Hitchcock, Selznick and the End of Hollywood


Middle 40-60% of all time (see others with this rank)

Festival Year

1999 (click here to see all competition films from this year)


Documentary Competition

Non-Cast Credits

Michael Epstein, Susan Lacy, Tamar Hacker, Eileen Wilkinson, Michael Chin, Bob Eisenhardt, Claudia Mogel, Richard Einhorn, Gene Hackman


A film paying homage to two of Hollywood's central icons, Hitchcock, Selznick and the End of Hollywood creates an unparalleled portrait of two very different personalities amidst the demise of the studio system. Like all great stories, the lives of these men were filled with romance, tragedy, and dramatic twists like those in their own classic films. What they shared�a zealous desire to become masters of their domain�had a lasting impact on the way Hollywood films are made.

Although they came from completely opposite backgrounds, each fought his way to eminence and made an indelible mark on Hollywood. Though he came from a wealthy New York family, Selznick worked even harder to make himself a success, starting his own studio at age thirty-six. Aggressive and unyielding, he controlled every aspect of his films, unafraid of alienating people even though he was called a megalomaniac.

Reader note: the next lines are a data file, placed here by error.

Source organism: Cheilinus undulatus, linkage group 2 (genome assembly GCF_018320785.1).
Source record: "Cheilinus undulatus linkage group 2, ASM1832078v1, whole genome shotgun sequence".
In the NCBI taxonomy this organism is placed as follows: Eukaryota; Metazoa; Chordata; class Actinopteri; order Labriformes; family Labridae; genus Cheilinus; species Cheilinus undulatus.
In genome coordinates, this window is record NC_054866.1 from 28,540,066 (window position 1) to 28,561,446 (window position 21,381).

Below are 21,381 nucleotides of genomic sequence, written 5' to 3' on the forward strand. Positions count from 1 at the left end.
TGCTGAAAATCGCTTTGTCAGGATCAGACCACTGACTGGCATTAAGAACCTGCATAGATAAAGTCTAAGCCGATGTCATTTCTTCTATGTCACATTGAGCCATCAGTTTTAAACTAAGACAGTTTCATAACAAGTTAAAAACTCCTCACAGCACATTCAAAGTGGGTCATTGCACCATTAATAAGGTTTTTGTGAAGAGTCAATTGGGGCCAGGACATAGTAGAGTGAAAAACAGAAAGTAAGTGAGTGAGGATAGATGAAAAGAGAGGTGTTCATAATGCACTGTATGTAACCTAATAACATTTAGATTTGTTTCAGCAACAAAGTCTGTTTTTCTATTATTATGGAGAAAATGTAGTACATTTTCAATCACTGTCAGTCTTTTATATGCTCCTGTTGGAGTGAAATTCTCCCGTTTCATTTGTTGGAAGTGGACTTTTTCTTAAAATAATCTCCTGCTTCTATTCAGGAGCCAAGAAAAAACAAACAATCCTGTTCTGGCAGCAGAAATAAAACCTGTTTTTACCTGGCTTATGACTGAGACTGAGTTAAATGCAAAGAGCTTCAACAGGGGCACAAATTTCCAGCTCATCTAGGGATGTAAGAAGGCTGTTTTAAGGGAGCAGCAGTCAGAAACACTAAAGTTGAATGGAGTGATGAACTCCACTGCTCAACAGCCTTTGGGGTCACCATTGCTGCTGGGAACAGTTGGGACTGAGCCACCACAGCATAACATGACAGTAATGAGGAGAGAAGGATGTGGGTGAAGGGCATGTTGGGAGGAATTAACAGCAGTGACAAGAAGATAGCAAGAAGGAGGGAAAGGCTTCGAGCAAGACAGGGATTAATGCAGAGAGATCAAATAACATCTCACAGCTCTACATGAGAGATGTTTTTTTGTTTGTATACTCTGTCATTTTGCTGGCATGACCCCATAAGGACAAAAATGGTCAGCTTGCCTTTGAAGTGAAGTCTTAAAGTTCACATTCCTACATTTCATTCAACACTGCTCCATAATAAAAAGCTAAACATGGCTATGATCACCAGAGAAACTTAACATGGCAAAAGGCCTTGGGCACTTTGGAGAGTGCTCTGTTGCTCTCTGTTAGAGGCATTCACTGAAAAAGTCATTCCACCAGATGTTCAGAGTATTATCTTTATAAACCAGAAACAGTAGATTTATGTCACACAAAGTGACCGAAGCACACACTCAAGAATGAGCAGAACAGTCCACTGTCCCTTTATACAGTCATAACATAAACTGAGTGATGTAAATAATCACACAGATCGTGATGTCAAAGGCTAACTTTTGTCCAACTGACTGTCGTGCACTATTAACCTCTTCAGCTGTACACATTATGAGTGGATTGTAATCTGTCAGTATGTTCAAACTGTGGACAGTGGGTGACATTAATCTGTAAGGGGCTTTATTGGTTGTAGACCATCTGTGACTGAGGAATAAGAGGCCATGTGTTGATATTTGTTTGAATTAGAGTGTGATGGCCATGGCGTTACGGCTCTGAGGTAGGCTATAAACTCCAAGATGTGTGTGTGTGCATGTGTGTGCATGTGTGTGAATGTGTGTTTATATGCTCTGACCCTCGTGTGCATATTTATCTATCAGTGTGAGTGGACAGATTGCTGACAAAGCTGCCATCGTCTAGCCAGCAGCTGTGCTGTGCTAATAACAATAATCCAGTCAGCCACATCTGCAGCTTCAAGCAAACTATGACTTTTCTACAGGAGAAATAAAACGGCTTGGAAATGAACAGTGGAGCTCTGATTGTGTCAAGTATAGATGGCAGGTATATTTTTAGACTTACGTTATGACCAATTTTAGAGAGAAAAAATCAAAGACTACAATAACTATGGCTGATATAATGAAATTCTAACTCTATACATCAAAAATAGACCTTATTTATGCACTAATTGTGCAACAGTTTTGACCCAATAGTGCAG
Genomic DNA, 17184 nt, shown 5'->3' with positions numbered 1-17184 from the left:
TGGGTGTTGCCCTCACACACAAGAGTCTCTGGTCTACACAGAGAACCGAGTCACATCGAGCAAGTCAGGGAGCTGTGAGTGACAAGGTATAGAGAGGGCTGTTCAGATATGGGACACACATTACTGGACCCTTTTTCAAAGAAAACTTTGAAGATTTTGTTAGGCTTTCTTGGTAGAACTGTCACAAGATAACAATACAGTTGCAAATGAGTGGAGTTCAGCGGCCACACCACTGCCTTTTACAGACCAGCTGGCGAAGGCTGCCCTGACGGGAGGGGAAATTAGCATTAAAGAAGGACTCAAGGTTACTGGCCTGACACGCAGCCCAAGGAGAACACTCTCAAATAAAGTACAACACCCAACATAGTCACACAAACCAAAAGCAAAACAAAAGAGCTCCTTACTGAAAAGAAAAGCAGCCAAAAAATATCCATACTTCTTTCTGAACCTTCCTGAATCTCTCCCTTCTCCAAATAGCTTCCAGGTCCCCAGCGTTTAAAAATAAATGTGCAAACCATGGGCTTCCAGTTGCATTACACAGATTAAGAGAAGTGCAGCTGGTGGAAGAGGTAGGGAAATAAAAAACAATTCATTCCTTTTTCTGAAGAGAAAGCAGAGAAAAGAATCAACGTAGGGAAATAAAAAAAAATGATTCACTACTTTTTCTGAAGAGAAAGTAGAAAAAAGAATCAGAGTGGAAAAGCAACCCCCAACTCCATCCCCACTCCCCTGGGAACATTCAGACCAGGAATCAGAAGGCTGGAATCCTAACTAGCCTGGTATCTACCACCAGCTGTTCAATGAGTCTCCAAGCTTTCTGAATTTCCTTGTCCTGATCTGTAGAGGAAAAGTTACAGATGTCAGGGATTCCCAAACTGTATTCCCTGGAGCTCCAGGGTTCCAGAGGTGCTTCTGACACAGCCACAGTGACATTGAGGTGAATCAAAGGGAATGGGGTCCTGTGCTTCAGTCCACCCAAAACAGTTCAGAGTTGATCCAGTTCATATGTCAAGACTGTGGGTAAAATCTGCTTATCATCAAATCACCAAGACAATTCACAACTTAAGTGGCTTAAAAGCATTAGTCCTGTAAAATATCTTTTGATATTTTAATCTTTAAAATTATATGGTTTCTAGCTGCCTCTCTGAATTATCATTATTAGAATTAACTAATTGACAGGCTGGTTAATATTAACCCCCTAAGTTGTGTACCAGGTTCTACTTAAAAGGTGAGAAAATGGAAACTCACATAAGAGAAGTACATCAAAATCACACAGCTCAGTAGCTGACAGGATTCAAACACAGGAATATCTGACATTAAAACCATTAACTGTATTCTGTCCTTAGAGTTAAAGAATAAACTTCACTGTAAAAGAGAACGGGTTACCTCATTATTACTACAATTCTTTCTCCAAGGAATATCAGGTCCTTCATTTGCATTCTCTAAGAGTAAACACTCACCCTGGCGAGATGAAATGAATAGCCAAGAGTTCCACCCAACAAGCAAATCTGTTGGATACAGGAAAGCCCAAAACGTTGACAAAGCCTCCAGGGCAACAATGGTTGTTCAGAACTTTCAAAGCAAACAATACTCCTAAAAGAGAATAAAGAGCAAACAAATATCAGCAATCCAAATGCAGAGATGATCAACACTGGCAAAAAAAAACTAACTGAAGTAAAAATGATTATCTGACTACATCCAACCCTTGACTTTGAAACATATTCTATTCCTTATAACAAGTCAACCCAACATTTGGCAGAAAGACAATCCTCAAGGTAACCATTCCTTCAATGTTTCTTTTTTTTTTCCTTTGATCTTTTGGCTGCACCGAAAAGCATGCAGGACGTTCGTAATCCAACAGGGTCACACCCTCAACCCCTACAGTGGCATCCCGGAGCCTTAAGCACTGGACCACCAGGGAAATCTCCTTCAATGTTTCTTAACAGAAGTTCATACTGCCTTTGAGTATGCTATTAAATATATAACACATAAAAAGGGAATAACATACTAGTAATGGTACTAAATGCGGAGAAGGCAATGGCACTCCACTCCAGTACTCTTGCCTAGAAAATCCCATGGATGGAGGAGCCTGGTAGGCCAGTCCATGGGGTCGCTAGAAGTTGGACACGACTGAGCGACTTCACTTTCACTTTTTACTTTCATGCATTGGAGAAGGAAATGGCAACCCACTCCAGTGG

Hitchcock emerged from a working-class family in London's East End and found his niche as a director in lesser�known English studios. His meticulous, autocratic style separated him from his colleagues. By thirty, he was England's preeminent filmmaker and decided it was time to venture to Hollywood. He clashed with Selznick on their very first collaboration, Rebecca, and so a struggle began. Superbly written and edited and infused with wonderful clips of these masters at work, Hitchcock, Selznick and the End of Hollywood is a delight with its juxtaposed, in-depth look at two Hollywood mavericks.


Lisa Viola (see other films reviewed by the same reviewer)

Film Takes Pace.